Wander around history-filled Lisnavagh house

 
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Since taking over the estate in 2005, Emily and William Bunbury have turned this family house into a warm and welcoming home, and have secured its preservation for the next generation.

The Bunbury family built the first Lisnavagh house in 1696, on the 600 acre grounds which include woodland, farmland, gardens, as well as several cottages. The house that stands today however, was mainly constructed in the early Victorian era, as you might guess from its neo-Gothic style. Its current owners, Emily and William Bunbury, have undertaken the task of making this historic home work in the 21st century, in particular by finding ways for it to pay for its own upkeep, while still functioning as a family home for them and their three children.

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The house was in poor condition when the couple took it over. So, a complete rewiring and revamp of the interiors was completed with sensitivity to the style of the building, which has seven double rooms all differently themed. Additional cottages and converted stables mean that Lisnavagh can host up to 74 guests, however rather than turning the old house into a hotel, the Bunburys have kept the feeling of a home, instead utilising the space as the setting for various events.

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It’s a beautiful venue for weddings and other celebrations, as well as a series of yoga retreats that run throughout the year. A recent addition for these events is the ‘Brick Barn’, designed to host wedding ceremonies in the winter, when other areas can be too muddy. It was previously an old circular water tank, which was given what William describes as a "tin hat", creating a unique space that can be tailored to each couple's day.

Emily’s experience in the hospitality business means that she knows how to make an event run smoothly, and has also undertaken the catering for the venue. Although she has no formal training, she is accomplished in seasonal dishes, and focuses on organic, locally produced ingredients, some of which come from the two and a half acre walled garden. The family also have chickens, and two pet Kunekune potbellied pigs – Bubble and Squeak.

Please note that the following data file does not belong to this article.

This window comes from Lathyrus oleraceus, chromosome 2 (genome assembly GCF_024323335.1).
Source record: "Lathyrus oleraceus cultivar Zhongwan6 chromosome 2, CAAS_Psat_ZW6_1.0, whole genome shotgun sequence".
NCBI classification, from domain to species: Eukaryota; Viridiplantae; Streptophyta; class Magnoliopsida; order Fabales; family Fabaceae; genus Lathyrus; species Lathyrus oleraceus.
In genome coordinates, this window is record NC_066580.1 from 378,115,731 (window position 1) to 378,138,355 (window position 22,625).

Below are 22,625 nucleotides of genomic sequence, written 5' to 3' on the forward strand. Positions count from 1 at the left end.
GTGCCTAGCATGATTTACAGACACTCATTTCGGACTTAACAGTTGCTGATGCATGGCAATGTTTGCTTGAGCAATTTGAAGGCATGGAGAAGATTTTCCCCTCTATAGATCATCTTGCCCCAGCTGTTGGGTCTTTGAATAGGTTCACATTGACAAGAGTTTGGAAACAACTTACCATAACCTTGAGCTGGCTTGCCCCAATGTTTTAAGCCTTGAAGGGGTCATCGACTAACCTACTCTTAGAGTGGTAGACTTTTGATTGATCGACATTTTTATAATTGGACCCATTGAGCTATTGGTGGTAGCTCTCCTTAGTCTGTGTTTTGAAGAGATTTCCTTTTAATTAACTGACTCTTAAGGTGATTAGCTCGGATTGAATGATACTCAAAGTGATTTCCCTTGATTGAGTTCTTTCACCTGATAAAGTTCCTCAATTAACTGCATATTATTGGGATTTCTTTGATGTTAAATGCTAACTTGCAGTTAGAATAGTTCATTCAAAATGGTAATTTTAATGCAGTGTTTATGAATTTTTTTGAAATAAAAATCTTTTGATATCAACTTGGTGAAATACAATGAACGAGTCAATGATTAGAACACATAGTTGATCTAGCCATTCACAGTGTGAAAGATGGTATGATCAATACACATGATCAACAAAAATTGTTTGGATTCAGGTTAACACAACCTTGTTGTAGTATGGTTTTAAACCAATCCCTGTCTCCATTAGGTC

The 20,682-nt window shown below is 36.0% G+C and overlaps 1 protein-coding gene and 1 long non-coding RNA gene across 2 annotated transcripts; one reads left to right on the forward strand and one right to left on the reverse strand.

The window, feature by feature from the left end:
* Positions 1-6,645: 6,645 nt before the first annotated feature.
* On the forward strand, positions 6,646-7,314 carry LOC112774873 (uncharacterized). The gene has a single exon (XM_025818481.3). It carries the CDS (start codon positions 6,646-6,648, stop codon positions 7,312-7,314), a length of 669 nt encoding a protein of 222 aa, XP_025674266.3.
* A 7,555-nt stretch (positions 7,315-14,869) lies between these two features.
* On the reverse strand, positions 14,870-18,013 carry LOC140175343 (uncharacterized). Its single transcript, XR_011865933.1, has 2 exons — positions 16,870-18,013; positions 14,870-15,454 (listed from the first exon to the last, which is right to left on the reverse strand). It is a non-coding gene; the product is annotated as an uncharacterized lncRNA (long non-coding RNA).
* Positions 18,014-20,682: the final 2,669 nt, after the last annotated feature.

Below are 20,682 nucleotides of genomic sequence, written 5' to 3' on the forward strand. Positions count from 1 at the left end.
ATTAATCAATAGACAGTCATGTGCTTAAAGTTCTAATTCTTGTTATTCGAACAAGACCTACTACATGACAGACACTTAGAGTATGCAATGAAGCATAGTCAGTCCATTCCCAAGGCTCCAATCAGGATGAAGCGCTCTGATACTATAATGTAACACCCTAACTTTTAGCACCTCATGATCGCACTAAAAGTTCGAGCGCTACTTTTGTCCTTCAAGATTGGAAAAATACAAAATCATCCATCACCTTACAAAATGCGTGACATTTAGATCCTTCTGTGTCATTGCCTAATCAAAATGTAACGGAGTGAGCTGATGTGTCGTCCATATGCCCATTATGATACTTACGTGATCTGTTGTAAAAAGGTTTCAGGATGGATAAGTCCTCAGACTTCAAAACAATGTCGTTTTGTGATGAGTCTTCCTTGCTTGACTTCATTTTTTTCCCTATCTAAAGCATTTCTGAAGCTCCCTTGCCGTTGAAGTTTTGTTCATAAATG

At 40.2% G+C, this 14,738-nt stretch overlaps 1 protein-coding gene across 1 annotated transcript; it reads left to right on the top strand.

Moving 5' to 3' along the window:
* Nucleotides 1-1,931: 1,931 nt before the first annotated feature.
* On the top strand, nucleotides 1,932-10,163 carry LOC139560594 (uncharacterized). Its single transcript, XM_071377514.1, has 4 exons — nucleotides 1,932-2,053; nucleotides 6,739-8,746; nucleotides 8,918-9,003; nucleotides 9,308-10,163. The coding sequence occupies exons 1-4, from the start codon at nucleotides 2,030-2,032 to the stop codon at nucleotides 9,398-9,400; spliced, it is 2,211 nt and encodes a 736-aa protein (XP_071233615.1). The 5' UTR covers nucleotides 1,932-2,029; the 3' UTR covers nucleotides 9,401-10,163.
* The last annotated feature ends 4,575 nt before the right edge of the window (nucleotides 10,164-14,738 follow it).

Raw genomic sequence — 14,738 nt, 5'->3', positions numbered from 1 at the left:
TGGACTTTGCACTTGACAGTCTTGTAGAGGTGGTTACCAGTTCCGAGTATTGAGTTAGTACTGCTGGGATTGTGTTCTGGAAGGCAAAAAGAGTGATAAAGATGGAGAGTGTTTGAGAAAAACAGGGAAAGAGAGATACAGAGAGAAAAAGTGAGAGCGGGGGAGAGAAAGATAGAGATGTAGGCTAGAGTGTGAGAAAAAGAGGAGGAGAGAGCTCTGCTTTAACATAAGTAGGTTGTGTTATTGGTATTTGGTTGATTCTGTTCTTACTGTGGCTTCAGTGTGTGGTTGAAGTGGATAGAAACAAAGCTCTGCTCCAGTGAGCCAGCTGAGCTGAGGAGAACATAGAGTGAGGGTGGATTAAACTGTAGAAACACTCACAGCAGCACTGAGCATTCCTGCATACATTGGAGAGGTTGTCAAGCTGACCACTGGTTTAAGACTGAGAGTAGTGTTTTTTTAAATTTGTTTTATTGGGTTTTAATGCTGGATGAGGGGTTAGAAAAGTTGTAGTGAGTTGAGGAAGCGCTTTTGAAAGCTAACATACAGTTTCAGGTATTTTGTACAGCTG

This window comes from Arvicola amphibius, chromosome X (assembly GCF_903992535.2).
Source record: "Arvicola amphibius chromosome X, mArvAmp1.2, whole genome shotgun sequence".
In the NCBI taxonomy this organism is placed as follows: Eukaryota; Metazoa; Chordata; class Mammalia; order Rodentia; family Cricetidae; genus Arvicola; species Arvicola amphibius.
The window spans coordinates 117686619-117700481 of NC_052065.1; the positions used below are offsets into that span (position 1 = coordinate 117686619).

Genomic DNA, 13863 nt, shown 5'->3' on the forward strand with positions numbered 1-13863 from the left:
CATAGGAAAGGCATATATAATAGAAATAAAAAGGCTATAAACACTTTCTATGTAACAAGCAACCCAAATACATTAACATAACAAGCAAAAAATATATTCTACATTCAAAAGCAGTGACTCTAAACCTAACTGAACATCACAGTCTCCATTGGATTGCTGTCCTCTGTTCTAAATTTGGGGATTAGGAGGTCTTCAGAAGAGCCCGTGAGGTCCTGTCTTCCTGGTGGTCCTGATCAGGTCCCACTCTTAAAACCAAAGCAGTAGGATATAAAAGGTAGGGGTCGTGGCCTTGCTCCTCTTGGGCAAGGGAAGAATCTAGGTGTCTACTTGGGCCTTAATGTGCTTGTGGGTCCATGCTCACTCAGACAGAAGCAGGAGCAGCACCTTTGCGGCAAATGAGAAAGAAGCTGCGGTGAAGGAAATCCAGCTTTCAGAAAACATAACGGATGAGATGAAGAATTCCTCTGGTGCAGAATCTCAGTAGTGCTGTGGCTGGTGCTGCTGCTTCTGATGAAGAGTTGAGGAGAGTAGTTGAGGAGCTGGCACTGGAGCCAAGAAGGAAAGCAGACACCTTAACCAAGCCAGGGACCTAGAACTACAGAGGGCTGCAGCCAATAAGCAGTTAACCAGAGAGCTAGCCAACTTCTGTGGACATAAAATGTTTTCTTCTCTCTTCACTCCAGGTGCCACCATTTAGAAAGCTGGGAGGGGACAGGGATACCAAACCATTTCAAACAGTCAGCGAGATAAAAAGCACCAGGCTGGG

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In total, the house has 14 acres of borders, pleasure grounds and walled gardens, which were originally designed in the 1840s by architect Daniel Robertson, known for his work on the gardens of Powerscourt Estate. They still follow much of the same plan today, and are maintained by Emily and her team. The mixed hardwood forests are also put to good use, with the Lisnavagh Timber Project using the sustainably grown Irish wood to make bespoke furniture, including the well-known Bunbury Boards. Much of the farmland is rented out to local farmers for grazing, some is used for crops, and a further 137 acres of tillage land is used to grow Christmas trees. 

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With so many hats to wear, it seems no two days are ever the same for William and Emily. Their ability to do so, however, means that this house is constantly full of activity. Rather than being relegated to an impersonal hotel or staid relic of times gone, it continues to live and evolve with this new iteration. 


WORDS Megan Burns   PHOTOGRAPHY Therese Ahern

More photos of Lisnavagh, and an interview with Emily and William Bunbury can be found in our March/April 2018 issue, available here